The Real Reason Elvis Presley Covered Blue Suede Shoes By Carl Perkins

It's not just Elvis Presley and Carl Perkins. Johnny Cash is involved, too, as is one of Cash's fellow airmen, C.V. White, who would refer to their Air Force regulation footwear as "blue suede shoes," says Louder. "You should write a song about that," Cash reportedly told Perkins, who thought, "I know nothing about shoes." But then came the fateful night in 1955 when Perkins was playing a club date in Jackson, Mississippi, when he heard a young man say to his date, "Don't step on my suedes!" Perkins thought, "Good gracious, a pretty little thing like that and all he can think about is his blue suede shoes." But the phrase stuck and led to a song that pretty much wrote itself that night.

He recorded the tune in December 1955 in his signature rockabilly style — what NPR's Fresh Air defines as "a country man's song with a black man's rhythm." Encyclopedia Britannica is a little more clinical: rockabilly is "rock and roll played by hillbillies." Whatever it was, it took, and it took off. "Blue Suede Shoes" fought for #1 with Elvis's "Heartbreak Hotel" — by now, he and Perkins were friends, both recording for Sun Records — and was still doing well in March when Perkins suffered a life-altering accident.

Johnny Cash is credited with planting the seed of "Blue Suede Shoes" with Carl Perkins

En route to an appearance on national TV, his driver fell asleep at the wheel. The driver died; Perkins's brother, also in the car, suffered injuries that would prove fatal later. Perkins himself was badly banged up and, hospitalized, couldn't tour to further promote "Blue Suede Shoes," or anything else, for that matter.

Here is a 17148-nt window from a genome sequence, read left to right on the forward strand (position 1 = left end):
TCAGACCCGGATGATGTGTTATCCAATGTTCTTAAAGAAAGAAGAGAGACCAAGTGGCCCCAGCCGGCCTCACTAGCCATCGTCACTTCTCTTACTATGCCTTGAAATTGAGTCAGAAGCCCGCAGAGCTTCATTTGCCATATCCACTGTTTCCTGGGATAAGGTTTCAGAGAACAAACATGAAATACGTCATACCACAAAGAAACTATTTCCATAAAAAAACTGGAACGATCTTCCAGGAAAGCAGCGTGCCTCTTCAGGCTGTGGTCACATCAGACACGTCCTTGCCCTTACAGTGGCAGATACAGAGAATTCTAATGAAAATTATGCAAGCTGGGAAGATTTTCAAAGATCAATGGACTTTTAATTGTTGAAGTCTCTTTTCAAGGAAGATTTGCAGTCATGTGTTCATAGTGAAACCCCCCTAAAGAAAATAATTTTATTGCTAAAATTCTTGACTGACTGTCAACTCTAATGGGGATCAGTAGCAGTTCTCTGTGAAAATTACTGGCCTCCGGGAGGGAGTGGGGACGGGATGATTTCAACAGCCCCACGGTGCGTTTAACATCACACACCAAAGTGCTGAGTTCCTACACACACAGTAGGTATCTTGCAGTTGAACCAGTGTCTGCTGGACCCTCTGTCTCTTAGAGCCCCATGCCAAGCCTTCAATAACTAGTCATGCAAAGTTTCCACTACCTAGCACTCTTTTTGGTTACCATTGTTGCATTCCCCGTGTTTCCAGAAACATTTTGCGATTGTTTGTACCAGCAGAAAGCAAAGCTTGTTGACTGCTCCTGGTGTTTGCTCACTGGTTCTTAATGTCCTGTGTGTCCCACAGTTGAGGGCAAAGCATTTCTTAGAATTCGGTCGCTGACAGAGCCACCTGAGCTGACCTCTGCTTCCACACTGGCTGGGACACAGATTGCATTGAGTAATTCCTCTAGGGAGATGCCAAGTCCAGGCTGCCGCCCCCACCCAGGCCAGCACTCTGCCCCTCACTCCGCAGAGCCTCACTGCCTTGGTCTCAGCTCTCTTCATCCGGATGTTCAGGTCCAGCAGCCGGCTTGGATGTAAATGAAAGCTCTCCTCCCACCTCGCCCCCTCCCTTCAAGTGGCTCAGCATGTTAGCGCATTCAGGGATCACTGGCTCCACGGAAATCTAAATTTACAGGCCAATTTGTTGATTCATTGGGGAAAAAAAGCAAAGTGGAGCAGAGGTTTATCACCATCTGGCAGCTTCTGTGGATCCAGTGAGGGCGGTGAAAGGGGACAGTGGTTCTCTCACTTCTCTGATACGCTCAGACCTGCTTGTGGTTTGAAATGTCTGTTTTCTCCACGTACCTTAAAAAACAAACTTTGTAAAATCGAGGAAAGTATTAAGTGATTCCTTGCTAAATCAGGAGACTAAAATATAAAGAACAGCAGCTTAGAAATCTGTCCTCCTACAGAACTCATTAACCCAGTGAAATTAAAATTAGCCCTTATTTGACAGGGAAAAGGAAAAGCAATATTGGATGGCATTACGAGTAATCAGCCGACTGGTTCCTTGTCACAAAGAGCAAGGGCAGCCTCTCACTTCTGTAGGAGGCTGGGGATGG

And Elvis stepped up to help his friend. Shortly after the Perkins collision, Elvis was in the studio. His backup guitarist, Scotty Moore, said, "he did it more as a tribute thing than anything else. He had been talking to the band about it, and then he just decided he wanted to do it," according to the Old Time Rock and Roll Blog. While the song wasn't an immediate hit for Presley, over time it turned into one of his signature tunes, eventually even overtaking the Perkins original in sales, which was the first million-selling country-pop-rhythm-and-blues crossover hit. From that point on, though he continued to perform and record, Perkins was better known as a composer. He didn't seem to hold any hard feelings. Elvis, he said later, "had everything. He had the looks, the moves, the manager, and the talent. ... and no ring on the finger. I had three kids."

Perkins died in 1998 after a series of strokes, as Rolling Stone reported. He was 65. Elvis died of heart failure in 1977, age 42, per Biography.